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Devil in Disguise: Chapter 28


“What the devil are you doing here?” Sebastian asked as Marcus, Lord Westcliff, entered the morning room. He set his newspaper on the breakfast table and sent his old friend a puzzled, irritable glance. “You couldn’t wait to be announced?”

There was hardly any man more feared or respected than Marcus Marsden, Lord Westcliff, who’d inherited one of the oldest peerage titles in England. His earldom was so ancient and venerated, in fact, that Westcliff outranked Sebastian, even though Sebastian was a duke.

Their friendship went all the way back to their days at boarding school, and although it had acquired its dents and scars, it still thrived. No one, not even the two of them, could explain why, when they were so different in character. Westcliff was honorable and reliable, a problem-solver with a strong moral compass. Whereas Sebastian, a former rake, had always lived by a far more flexible code.

Over the years, their families had spent so many holidays and summers together that their children thought of each other as cousins. As a result, there had been no romantic involvements between any of the Marsden or Challon offspring, who all claimed to find the idea somewhat incestuous.

Now it seemed a marital alliance between the Marsdens and Challons might be forged after all. But Westcliff was probably going to be rather less than enthused about the prospect of a union between his cherished daughter and Sebastian’s illegitimate son.

Westcliff came to the table with a scowl. Although the passing years had threaded the once-black hair with steel and deepened the lines bracketing his nose and mouth, the earl was still vigorous and robust. He was not a tall man, only an inch or two above average height, but the bull-like strength of his shoulders and legs, combined with a naturally tenacious disposition, made him an opponent no sane man would take on. Having once been soundly thrashed by Westcliff—deservedly so—Sebastian had no desire ever to repeat the experience.

“Where’s my daughter?” Westcliff asked.

“She’s here.”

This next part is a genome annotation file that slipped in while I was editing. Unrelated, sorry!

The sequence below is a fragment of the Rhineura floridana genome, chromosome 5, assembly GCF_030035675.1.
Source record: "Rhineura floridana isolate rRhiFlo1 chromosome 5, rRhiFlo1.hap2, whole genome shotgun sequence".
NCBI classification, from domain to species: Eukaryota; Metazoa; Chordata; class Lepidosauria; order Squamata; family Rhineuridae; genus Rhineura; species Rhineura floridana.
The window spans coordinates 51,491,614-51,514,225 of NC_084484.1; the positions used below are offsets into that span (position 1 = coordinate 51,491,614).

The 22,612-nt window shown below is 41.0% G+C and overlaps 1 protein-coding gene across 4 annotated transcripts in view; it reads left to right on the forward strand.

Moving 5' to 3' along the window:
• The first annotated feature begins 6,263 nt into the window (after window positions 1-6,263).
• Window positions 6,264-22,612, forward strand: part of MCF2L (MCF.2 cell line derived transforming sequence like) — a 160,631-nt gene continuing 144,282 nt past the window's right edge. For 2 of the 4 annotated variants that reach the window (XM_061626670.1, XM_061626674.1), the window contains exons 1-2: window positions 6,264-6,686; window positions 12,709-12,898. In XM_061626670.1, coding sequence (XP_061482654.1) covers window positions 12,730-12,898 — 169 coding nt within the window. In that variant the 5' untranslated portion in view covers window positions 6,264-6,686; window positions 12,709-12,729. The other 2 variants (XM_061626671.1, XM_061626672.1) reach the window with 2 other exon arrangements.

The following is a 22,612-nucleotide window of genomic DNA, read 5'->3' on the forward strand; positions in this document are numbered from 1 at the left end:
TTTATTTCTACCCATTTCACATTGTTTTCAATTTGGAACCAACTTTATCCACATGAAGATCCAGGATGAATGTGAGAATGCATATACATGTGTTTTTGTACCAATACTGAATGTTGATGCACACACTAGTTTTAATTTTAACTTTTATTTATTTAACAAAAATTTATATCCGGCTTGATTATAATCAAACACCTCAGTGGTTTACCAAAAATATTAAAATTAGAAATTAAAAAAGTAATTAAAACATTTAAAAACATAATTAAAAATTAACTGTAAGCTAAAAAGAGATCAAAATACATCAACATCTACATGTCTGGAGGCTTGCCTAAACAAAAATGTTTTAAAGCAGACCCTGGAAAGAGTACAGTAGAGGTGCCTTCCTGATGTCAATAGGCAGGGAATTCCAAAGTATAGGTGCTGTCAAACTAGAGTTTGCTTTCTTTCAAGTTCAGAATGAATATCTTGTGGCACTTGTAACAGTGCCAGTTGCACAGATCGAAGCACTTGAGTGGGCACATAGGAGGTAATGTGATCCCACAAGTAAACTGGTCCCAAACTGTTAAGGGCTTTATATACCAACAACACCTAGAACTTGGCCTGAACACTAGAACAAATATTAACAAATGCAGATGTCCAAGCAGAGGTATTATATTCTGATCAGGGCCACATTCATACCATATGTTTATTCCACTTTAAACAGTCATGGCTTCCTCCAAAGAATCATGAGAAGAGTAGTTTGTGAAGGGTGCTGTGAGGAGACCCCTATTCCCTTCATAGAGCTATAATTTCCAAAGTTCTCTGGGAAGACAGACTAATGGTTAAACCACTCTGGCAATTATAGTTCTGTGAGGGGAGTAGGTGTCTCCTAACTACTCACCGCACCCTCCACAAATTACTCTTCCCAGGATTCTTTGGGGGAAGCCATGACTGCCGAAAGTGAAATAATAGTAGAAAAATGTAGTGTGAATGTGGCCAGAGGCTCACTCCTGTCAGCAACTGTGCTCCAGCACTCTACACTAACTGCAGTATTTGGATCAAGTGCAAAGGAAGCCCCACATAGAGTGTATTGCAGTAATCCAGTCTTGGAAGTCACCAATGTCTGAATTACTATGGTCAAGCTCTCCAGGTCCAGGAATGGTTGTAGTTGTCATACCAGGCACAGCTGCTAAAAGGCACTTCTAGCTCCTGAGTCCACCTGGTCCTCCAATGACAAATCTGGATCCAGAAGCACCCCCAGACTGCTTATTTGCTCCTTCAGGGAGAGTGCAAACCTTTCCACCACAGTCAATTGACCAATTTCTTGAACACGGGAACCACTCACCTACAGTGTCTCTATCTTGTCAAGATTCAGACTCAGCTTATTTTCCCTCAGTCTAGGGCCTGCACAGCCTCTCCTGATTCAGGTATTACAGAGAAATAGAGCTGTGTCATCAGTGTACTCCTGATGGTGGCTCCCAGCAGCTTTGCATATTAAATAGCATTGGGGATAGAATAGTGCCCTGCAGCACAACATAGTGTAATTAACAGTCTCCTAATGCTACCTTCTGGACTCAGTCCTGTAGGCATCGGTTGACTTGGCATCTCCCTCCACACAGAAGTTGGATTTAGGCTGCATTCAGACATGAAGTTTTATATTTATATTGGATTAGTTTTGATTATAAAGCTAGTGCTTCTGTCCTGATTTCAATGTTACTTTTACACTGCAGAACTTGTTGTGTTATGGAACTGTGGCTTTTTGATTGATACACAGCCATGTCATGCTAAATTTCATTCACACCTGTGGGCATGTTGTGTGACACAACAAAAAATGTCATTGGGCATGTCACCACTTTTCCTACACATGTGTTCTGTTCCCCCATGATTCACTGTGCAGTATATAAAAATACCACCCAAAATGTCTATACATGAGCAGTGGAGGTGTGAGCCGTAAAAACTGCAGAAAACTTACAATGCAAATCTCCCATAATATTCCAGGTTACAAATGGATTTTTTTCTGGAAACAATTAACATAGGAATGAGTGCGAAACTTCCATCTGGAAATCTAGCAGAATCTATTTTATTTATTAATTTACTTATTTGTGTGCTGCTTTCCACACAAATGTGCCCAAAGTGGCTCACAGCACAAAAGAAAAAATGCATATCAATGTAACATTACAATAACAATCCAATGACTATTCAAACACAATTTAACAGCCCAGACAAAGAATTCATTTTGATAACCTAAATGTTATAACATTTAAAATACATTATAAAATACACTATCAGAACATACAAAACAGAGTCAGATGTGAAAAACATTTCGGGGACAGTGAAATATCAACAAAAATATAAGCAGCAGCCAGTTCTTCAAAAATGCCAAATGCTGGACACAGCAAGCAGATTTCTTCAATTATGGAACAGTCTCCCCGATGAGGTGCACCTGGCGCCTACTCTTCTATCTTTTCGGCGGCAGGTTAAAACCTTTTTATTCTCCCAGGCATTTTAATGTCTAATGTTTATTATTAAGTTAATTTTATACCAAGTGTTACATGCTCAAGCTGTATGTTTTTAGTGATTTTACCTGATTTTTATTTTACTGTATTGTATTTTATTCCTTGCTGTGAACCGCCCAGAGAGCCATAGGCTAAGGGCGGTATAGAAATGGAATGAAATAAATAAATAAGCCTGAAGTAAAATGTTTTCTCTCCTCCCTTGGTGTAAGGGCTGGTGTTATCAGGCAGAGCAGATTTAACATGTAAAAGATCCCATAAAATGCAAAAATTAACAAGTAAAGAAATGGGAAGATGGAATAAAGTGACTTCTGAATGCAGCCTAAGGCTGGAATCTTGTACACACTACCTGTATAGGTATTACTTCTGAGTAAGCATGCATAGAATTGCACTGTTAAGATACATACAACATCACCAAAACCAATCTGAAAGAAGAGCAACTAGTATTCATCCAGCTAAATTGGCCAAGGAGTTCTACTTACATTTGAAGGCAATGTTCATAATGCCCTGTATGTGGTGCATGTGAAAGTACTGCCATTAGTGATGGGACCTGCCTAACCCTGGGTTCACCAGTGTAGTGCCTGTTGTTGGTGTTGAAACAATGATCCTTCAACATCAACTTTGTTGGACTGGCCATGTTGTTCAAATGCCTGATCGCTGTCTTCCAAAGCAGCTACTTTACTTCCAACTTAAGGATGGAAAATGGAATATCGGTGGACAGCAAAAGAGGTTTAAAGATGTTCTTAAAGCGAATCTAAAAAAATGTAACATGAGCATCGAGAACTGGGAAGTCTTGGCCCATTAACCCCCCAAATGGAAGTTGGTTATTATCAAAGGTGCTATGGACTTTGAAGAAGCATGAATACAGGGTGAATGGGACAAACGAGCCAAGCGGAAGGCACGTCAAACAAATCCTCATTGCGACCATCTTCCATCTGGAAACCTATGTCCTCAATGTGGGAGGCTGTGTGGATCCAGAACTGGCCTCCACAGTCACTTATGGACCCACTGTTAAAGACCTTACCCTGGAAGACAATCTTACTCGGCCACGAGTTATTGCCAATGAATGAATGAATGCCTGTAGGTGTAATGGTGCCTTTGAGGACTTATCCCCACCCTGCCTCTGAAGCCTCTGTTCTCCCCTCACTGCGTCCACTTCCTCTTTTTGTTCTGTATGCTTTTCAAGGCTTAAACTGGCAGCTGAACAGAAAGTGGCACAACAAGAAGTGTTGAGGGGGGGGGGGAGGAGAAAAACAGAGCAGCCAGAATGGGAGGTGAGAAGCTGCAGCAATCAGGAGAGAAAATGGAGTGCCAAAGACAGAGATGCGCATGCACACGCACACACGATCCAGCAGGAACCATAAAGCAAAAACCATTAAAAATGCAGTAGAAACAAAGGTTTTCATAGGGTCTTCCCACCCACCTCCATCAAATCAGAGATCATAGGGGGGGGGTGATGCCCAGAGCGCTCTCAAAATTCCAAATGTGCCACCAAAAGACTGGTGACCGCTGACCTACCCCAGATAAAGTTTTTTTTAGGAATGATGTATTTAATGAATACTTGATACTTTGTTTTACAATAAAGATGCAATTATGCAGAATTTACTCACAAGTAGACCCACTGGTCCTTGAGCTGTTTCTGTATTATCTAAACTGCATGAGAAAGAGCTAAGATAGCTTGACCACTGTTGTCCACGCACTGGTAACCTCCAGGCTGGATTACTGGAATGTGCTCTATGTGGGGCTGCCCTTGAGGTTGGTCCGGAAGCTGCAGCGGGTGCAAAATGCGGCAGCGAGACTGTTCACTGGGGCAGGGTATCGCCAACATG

“Unharmed? Not ill?”

“She’s perfectly fine,” Sebastian said. “What’s put you in such a damn tither?”

“Yesterday morning I received a telegram from Merritt, stating she would arrive at Stony Cross on the evening train. She wasn’t on the train, nor did she send any word.” Westcliff went to the sideboard, laden with hot dishes protected by silver covers, crystal bowls of cut fruit, and a platter of bread and pastries. He picked up a china cup from a neat stack and proceeded to fill it with coffee from a silver urn. “Why did she change her plans?”

Sebastian pondered various ways to answer that. “She . . . decided to retire to bed early.” And as far as he knew, she’d stayed there with Keir for the entire afternoon and all through the night. Sebastian had decided not to object, understanding there were some issues best solved with time, privacy, and a bedroom. He could only hope Keir had awakened at a decent hour and gone back to his own room.

“Have you seen Merritt this morning?” Westcliff asked.

Sebastian shook his head. “She may still be abed.”

“Not for long. Lillian has gone in search of her. She went to ask one of the servants which room she’s in.”

Alarm whistles shrilled in Sebastian’s brain. “Lillian’s here? Running loose through the house? Good God, Westcliff, don’t you think this is a bit of an overreaction to a missed train?”

“If that were the only issue, I would agree. However, Lillian and I are both concerned about a rumor that reached us two days ago.” After stirring cream and sugar into his coffee, Westcliff turned with the cup in hand and leaned back against the sideboard. “I was comfortable allowing Merritt some leeway when she wrote she’d be staying here to help care for Mr. MacRae. Although the situation was unorthodox, I trusted her judgment. Of all my children, Merritt is the most level-headed and—Kingston, why are you staring at the ceiling?”

“I’m wondering which part of the house Lillian’s in,” Sebastian said distractedly. Were those her footsteps overhead? No, it was quiet now. Where was she? What was she doing? God, this was unnerving. “What was the rumor?”

“That this MacRae is something more than a business client. There was a suggestion of personal involvement, even an engagement, which is absolute rot. No child of mine would descend to the idiocy of agreeing to marry a virtual stranger.”

“People have reasons—” Sebastian began defensively, but broke off as another question occurred to him. “How the devil could a rumor travel from Sussex to Hampshire that fast?”

Westcliff looked sardonic. “We live in the modern age, Kingston. With railways and efficient mail service, a rumor can cover the whole of England in the blink of an eye. One of your servants may have mentioned something to a deliveryman, who told a shopkeeper, and so forth. More to the point: Is it true?